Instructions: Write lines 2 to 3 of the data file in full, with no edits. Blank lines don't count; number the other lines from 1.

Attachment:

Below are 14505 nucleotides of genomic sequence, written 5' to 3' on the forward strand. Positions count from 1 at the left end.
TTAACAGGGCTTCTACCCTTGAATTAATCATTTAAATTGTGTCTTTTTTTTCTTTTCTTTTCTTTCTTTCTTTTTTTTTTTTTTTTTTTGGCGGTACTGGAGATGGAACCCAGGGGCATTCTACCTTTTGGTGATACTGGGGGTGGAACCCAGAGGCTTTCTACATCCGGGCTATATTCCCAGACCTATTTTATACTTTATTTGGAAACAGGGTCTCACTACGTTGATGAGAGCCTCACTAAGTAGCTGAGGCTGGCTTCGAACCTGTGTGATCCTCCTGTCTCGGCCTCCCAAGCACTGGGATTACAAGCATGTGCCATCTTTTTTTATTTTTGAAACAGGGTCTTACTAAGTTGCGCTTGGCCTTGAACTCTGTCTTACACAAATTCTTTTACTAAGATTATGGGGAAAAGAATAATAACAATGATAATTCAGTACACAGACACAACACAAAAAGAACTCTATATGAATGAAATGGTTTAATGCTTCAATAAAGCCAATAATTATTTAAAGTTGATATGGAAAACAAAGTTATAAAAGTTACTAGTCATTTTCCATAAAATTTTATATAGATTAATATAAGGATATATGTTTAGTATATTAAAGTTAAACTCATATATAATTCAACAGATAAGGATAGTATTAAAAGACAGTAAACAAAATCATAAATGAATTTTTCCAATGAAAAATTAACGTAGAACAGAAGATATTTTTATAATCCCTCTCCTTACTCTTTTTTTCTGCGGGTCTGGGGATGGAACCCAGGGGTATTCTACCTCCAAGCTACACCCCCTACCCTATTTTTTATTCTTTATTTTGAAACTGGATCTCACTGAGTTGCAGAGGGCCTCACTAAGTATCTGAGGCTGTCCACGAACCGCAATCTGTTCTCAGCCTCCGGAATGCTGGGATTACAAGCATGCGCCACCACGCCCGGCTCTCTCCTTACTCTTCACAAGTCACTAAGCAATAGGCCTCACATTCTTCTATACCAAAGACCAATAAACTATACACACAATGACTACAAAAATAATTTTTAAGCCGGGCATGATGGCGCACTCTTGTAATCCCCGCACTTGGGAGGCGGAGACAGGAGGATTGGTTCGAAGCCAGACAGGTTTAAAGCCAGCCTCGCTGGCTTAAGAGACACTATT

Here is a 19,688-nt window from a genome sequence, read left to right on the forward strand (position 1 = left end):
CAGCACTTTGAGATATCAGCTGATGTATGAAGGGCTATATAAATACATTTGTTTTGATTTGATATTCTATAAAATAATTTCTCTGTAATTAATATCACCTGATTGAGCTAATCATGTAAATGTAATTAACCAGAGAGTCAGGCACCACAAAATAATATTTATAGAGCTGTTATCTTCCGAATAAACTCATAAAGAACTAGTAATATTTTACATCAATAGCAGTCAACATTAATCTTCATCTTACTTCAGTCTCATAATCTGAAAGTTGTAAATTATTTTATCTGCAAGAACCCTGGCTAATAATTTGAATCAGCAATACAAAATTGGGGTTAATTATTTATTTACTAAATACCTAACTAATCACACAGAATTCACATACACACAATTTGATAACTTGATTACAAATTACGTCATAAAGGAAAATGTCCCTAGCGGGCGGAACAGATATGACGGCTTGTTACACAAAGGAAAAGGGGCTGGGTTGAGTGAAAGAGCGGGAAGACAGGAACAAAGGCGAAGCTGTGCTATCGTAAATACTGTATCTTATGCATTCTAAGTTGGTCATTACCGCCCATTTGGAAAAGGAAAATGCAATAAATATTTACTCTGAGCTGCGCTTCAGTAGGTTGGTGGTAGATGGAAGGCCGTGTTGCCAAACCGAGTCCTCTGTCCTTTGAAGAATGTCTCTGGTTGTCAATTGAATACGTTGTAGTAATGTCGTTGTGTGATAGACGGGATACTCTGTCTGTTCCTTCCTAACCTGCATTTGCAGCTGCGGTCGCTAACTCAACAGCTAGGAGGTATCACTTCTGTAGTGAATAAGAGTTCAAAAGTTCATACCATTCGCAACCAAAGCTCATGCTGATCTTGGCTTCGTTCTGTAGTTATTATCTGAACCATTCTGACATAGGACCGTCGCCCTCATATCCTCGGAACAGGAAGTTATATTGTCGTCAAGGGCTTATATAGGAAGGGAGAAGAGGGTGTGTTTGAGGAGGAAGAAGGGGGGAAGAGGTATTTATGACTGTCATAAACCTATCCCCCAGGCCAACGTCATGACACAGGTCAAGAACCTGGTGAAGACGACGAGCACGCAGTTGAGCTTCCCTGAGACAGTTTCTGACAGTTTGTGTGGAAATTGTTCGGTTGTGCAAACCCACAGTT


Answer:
TTAACAGGGCTTCTACCCTTGAATTAATCATTTAAATTGTGTCTTTTTTTTCTTTTCTTTTCTTTCTTTCTTTTTTTTTTTTTTTTTTTGGCGGTACTGGAGATGGAACCCAGGGGCATTCTACCTTTTGGTGATACTGGGGGTGGAACCCAGAGGCTTTCTACATCCGGGCTATATTCCCAGACCTATTTTATACTTTATTTGGAAACAGGGTCTCACTACGTTGATGAGAGCCTCACTAAGTAGCTGAGGCTGGCTTCGAACCTGTGTGATCCTCCTGTCTCGGCCTCCCAAGCACTGGGATTACAAGCATGTGCCATCTTTTTTTATTTTTGAAACAGGGTCTTACTAAGTTGCGCTTGGCCTTGAACTCTGTCTTACACAAATTCTTTTACTAAGATTATGGGGAAAAGAATAATAACAATGATAATTCAGTACACAGACACAACACAAAAAGAACTCTATATGAATGAAATGGTTTAATGCTTCAATAAAGCCAATAATTATTTAAAGTTGATATGGAAAACAAAGTTATAAAAGTTACTAGTCATTTTCCATAAAATTTTATATAGATTAATATAAGGATATATGTTTAGTATATTAAAGTTAAACTCATATATAATTCAACAGATAAGGATAGTATTAAAAGACAGTAAACAAAATCATAAATGAATTTTTCCAATGAAAAATTAACGTAGAACAGAAGATATTTTTATAATCCCTCTCCTTACTCTTTTTTTCTGCGGGTCTGGGGATGGAACCCAGGGGTATTCTACCTCCAAGCTACACCCCCTACCCTATTTTTTATTCTTTATTTTGAAACTGGATCTCACTGAGTTGCAGAGGGCCTCACTAAGTATCTGAGGCTGTCCACGAACCGCAATCTGTTCTCAGCCTCCGGAATGCTGGGATTACAAGCATGCGCCACCACGCCCGGCTCTCTCCTTACTCTTCACAAGTCACTAAGCAATAGGCCTCACATTCTTCTATACCAAAGACCAATAAACTATACACACAATGACTACAAAAATAATTTTTAAGCCGGGCATGATGGCGCACTCTTGTAATCCCCGCACTTGGGAGGCGGAGACAGGAGGATTGGTTCGAAGCCAGACAGGTTTAAAGCCAGCCTCGCTGGCTTAAGAGACACTATT

Here is a 19,688-nt window from a genome sequence, read left to right on the forward strand (position 1 = left end):